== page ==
Monthly Lease Payment Calculator

What does it do?

This monthly lease payment calculator works out the monthly payment (Pmt) needed at the end of each month, taking into account the cost of the asset (C), its residual value (R), the lease interest rate (i), the number of payments (n), and the number of advance payments (a) required by the lease agreement.

A lease is a method of financing the use of an asset, and is an agreement between a lessee (who rents the asset), and a lessor (who owns the asset). The lessor is usually a lease company or finance company.

Lease Calculator Formula

The calculator uses the monthly lease payments formula based on the present value of an annuity as follows:

Pmt = (C + R/(1 + i)n) x (i/((a x i) + (1 - 1/(1 + i)(n-a))))
Variables used in the formula
Pmt = Periodic lease payment
i = Lease interest rate
n = Number of lease payments required by the lease agreement
a = Number of payments made in advance
C = Original cost of the asset
R = Residual value of the asset (negative number)

Monthly Lease Payment Calculator Instructions

The Excel monthly lease payment calculator, available for download below, computes the monthly lease payment by entering details relating to the cost and residual value of the asset, the lease interest rate, and the number of payments and advance payments required by the lease agreement. Instructions for using the calculator are as follows.

monthly lease payment calculator v 1.1p

Step 1

Enter the asset cost (C). This is the amount the lessor (finance company) pays for the asset today, at the start of the lease term.

Step 2

Enter the residual value (R). This is residual or salvage value of the asset at the end of the lease term. The residual value (R) should be entered as a negative number. For example, if the residual value is 3,000 enter -3,000.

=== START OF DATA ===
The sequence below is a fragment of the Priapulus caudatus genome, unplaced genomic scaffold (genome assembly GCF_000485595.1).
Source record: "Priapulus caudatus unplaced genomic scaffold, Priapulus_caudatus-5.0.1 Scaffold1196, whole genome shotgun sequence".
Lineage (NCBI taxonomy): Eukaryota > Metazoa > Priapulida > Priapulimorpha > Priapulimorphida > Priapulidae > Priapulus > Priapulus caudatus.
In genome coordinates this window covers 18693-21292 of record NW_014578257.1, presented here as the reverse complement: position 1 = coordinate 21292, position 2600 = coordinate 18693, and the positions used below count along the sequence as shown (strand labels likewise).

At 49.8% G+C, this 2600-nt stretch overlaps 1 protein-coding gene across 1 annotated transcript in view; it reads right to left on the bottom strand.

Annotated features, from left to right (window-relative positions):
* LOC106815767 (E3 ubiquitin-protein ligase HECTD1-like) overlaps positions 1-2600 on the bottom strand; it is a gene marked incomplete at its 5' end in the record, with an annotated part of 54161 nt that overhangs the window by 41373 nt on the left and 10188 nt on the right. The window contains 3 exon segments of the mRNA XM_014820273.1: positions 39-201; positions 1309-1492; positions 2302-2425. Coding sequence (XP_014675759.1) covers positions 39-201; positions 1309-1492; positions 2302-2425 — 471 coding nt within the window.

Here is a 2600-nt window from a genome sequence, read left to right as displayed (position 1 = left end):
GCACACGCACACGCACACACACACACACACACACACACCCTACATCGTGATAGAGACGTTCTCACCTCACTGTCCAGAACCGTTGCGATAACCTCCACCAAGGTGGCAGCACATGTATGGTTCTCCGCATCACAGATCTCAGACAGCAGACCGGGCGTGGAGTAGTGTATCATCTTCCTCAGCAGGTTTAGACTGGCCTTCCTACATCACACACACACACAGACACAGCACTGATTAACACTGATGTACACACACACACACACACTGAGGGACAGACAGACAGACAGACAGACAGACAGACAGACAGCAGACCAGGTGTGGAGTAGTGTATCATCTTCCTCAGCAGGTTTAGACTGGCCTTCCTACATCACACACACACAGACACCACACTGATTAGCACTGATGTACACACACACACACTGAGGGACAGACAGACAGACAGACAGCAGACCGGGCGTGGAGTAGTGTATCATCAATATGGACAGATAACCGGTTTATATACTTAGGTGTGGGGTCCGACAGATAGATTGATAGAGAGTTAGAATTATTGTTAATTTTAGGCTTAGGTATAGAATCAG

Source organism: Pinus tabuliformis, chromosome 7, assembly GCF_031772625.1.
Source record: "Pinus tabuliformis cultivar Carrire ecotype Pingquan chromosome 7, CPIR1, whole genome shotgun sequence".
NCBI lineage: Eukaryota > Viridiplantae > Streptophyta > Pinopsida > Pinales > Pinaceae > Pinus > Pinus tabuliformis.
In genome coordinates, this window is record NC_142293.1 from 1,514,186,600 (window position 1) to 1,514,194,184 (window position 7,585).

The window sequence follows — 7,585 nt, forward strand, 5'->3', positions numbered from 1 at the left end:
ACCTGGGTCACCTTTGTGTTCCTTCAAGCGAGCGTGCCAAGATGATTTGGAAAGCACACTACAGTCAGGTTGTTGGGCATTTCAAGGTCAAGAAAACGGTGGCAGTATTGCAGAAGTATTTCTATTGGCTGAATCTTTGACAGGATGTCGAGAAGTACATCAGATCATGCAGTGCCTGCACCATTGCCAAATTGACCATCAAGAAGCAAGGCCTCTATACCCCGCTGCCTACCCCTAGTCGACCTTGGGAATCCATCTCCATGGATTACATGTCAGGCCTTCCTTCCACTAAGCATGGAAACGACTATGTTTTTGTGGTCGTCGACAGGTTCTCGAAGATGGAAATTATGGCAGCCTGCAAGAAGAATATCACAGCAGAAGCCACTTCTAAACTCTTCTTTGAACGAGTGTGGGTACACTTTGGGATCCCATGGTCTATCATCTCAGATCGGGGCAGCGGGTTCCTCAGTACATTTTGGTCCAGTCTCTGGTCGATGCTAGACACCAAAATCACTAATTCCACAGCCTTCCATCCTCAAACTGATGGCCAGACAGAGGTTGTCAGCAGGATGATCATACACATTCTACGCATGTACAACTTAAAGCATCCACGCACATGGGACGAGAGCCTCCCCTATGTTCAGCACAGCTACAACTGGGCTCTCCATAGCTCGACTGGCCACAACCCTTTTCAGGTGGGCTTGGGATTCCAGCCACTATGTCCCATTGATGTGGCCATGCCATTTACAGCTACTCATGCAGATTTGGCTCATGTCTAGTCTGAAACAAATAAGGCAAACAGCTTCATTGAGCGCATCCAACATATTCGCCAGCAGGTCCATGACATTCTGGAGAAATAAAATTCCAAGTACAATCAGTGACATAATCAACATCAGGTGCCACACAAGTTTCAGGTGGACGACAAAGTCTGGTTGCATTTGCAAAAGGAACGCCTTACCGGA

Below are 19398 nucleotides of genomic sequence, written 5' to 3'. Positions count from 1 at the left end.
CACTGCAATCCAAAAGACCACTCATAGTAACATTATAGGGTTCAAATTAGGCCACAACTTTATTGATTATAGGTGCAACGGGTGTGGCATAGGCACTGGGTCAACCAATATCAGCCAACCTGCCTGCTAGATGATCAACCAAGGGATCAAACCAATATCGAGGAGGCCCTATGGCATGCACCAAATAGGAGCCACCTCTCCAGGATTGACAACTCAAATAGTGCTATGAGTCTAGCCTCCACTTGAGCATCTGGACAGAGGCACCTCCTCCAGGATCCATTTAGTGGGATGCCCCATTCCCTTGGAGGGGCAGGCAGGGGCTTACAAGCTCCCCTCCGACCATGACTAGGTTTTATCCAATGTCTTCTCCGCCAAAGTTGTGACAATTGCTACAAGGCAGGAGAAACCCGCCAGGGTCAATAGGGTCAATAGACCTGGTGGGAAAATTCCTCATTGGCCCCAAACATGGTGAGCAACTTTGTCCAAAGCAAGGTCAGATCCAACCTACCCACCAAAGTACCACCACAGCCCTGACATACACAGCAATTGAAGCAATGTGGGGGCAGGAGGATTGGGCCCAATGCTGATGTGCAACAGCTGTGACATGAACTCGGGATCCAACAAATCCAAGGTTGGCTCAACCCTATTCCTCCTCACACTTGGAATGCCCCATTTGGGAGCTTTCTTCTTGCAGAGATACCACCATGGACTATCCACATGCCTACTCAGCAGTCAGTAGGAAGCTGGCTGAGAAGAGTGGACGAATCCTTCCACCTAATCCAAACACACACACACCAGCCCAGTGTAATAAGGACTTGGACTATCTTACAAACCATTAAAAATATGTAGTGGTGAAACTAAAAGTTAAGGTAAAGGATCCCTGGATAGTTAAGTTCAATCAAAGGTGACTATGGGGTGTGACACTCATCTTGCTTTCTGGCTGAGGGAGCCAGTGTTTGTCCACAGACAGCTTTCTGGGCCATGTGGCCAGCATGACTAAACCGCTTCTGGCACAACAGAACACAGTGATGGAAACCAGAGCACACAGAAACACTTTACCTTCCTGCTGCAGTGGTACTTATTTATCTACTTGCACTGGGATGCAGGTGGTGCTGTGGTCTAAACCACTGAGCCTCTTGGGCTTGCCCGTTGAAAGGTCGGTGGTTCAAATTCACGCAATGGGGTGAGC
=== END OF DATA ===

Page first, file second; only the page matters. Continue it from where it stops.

Step 3

Enter the interest rate. The interest rate should be the annual interest rate used in the lease agreement. The monthly lease repayment calculator works out the monthly rate (i).

Step 4

Enter the number of payments (n). This is the total number of monthly payments required by the lease. For example, if the lease has a 3 year term, the number of payments (n) will be 3 x 12 = 36 monthly lease payments. The total number of payments includes the advance payments referred to below.

Step 5

Enter the number of payments in advance (a). This is the number of monthly payments required to be paid in advance (today) at the start of the lease agreement. For example, if the total number of payments (n) is 36, and the number of advance payments (a) is 2, a further 34 payments will be made at the end of each month for the following 34 months.

Step 5

The monthly lease payment calculator works out the periodic payment (Pmt) required.

Monthly Lease Payment Calculator Download

The monthly lease payment calculator spreadsheet is available for download in Excel format by following the link below.

The monthly lease payment calculator is one of many used when preparing financial projections, discover another at the links below.

Notes and major health warnings
Users use this free monthly lease payment calculator at their own risk. We make no warranty or representation as to its accuracy and we are covered by the terms of our legal disclaimer, which you are deemed to have read. This is an example of a payments calculator that you might use for example when considering how to calculate monthly car payments. It is purely illustrative of a equipment lease payment calculator. This is not intended to reflect general standards or targets for any particular business, company or sector. If you do spot a mistake in this lease finance calculator, please let us know and we will try to fix it.
Last modified May 13th, 2019 by Michael Brown

About the Author

Chartered accountant Michael Brown is the founder and CEO of Plan Projections. He has worked as an accountant and consultant for more than 25 years and has built financial models for all types of industries. He has been the CFO or controller of both small and medium sized companies and has run small businesses of his own. He has been a manager and an auditor with Deloitte, a big 4 accountancy firm, and holds a BSc from Loughborough University.

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